Personally I try if I purchase inserts to get them off of EBay because most times the name brand ones are surplus. Even the value inserts sold by the vendor like MSC and Travers are surprisingly good. You have to remember we aren’t turning the SFM on our lathes to over stress most inserts


Sent from my iPhone using Tapatalk
 

ttabbal

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#7
Thanks for the info guys! I've read about spark testing, but have zero experience with it. I'll give it a go though. It might at least rule some things out. The wikipedia page makes me wonder if I might have been throwing carbide sparks with the higher speed test, bright red and not much forking.

The insert is a China import DCMT070204. The discoloration is mostly debris, but it did get hot on a previous run. I'll try flipping it, the other corner is unused. And a fresh insert. I'll also look into some of the better brand inserts, it would be interesting to see the differences. I do have coolmist available, I was using tap magic for this test, but the heat does make coolant attractive.

The material isn't needed for an immediate project, I was just trying it out as I have a bunch of it and wanted to see how it turns. Not so well at the moment. :) But as a beginner I think it's useful to try to learn how I could use it, if I can anyway.
 

MrWhoopee

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#8
400 series stainless will corrode and is magnetic . It can be heat treated . 15-5 , 17-4 etc .
There is one exception to this, 430 stainless is non-hardenable. I found out the hard way. I purchased a full sheet of .06 for some blades. Expensive mistake.
 

tq60

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#9
Try the correct tool...

Use a side cutting tool as it does better here.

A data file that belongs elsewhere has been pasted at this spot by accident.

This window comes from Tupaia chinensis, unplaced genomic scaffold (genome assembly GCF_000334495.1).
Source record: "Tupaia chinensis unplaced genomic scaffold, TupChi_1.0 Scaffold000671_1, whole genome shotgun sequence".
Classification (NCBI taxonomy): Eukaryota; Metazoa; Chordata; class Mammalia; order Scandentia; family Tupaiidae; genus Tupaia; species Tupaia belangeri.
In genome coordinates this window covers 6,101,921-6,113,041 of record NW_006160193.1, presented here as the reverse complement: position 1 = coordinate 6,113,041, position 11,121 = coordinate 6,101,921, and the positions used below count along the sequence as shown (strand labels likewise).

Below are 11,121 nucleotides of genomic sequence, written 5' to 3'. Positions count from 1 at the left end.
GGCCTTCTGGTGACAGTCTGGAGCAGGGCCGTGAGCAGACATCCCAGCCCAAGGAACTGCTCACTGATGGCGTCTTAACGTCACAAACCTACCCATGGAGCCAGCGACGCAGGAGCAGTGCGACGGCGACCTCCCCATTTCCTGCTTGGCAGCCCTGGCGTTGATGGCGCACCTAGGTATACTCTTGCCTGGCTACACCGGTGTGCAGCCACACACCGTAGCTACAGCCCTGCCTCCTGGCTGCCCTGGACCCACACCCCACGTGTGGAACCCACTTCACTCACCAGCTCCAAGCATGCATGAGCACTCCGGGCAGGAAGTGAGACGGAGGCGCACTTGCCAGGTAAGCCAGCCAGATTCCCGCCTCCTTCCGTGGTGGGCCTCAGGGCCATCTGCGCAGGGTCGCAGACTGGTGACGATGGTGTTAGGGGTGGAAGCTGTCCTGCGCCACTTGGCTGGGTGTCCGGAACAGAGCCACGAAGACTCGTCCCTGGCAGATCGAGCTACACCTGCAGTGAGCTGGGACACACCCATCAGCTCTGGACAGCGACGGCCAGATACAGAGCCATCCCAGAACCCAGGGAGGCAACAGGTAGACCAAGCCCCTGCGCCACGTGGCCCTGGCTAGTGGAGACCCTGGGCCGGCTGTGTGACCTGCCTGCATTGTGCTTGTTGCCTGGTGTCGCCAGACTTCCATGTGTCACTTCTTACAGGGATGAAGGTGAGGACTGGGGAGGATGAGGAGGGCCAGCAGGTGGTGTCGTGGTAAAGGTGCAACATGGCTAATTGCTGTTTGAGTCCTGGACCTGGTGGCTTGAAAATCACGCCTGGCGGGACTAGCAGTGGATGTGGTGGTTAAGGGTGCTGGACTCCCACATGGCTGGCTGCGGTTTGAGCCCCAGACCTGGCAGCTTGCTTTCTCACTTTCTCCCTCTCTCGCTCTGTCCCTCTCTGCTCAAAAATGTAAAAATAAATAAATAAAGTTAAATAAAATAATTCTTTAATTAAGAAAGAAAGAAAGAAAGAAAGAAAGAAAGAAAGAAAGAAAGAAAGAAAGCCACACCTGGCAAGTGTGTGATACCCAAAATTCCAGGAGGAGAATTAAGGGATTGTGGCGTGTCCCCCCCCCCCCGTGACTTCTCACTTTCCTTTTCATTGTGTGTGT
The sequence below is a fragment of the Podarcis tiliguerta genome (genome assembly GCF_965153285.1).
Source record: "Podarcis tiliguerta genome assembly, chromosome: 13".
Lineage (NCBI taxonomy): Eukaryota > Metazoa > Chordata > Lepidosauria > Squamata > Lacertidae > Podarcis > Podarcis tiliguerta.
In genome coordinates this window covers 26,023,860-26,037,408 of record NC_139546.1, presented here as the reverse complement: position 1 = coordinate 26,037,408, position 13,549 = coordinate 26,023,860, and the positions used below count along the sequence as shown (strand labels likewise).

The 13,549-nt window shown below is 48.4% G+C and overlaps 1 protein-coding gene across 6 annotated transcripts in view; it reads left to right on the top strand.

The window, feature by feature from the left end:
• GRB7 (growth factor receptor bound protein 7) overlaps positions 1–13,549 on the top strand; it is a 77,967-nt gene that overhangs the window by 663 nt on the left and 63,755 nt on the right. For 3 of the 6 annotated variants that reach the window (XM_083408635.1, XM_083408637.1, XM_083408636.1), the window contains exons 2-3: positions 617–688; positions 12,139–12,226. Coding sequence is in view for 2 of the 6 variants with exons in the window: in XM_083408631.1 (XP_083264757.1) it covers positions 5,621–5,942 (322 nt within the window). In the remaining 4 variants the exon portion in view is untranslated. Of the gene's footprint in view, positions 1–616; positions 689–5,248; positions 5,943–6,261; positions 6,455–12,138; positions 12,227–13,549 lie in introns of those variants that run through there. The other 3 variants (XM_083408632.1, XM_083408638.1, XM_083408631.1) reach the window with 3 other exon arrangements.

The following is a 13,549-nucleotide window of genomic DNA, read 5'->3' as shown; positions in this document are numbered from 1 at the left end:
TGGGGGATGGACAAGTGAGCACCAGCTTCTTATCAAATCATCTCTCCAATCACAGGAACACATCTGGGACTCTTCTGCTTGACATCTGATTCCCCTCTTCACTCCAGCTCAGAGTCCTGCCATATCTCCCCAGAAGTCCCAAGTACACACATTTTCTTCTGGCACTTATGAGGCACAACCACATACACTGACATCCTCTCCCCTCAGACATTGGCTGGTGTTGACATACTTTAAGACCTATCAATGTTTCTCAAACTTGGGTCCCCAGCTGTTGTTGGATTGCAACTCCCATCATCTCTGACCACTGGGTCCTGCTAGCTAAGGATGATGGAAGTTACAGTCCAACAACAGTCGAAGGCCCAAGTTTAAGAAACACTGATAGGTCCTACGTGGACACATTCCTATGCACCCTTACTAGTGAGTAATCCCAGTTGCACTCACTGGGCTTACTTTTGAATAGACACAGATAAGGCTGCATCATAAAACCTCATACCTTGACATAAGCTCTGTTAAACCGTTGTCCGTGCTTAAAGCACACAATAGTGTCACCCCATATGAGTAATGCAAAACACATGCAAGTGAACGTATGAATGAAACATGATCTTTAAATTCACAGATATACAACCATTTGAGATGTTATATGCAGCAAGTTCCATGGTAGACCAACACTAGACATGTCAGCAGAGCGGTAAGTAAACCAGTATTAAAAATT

Pictured tool is for thread cutting.

Sent from my SAMSUNG-SM-G930A using Tapatalk
 

JimDawson

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#10
I'm going to go with something like 4350 pre-hard. Machines really nice with carbide tools. Use an insert with a good chip breaker in it to prevent the long stringy chips, nasty buggers. Feed and speed whatever your lathe will take.
 

ttabbal

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#11
I got some Iscar inserts in DCMT and CCMT. I dropped the feed down and gave them a try. I also switched to kool-mist. All cuts are run at 380 RPM.

The DCMT still makes stringy chips, but I can get 0.090 cuts without stalling. The lathe is obviously working hard, but it works and has a decent finish.

CCMT in a SCLCR holder, past about 0.040 the chip breaker starts working nicely and I get very clean chips. I was able to get 0.090 as well, with similar sounds coming from the lathe. With faster feed and a 0.030 cut, the finish is very nice with good chip control.

Heat was significantly lower, even without the coolant. The coolant kept it warm to the touch after a cut, but not uncomfortable.

I suspected brand name inserts would be better, but these are enough of a difference to make the material useful.
 

magicniner

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#12
Mystery Metal makes me laugh my bits off, if it ain't Titanium bin it, buy something that won't waste your time and everyone else's and make something, including useful utilisation of your time!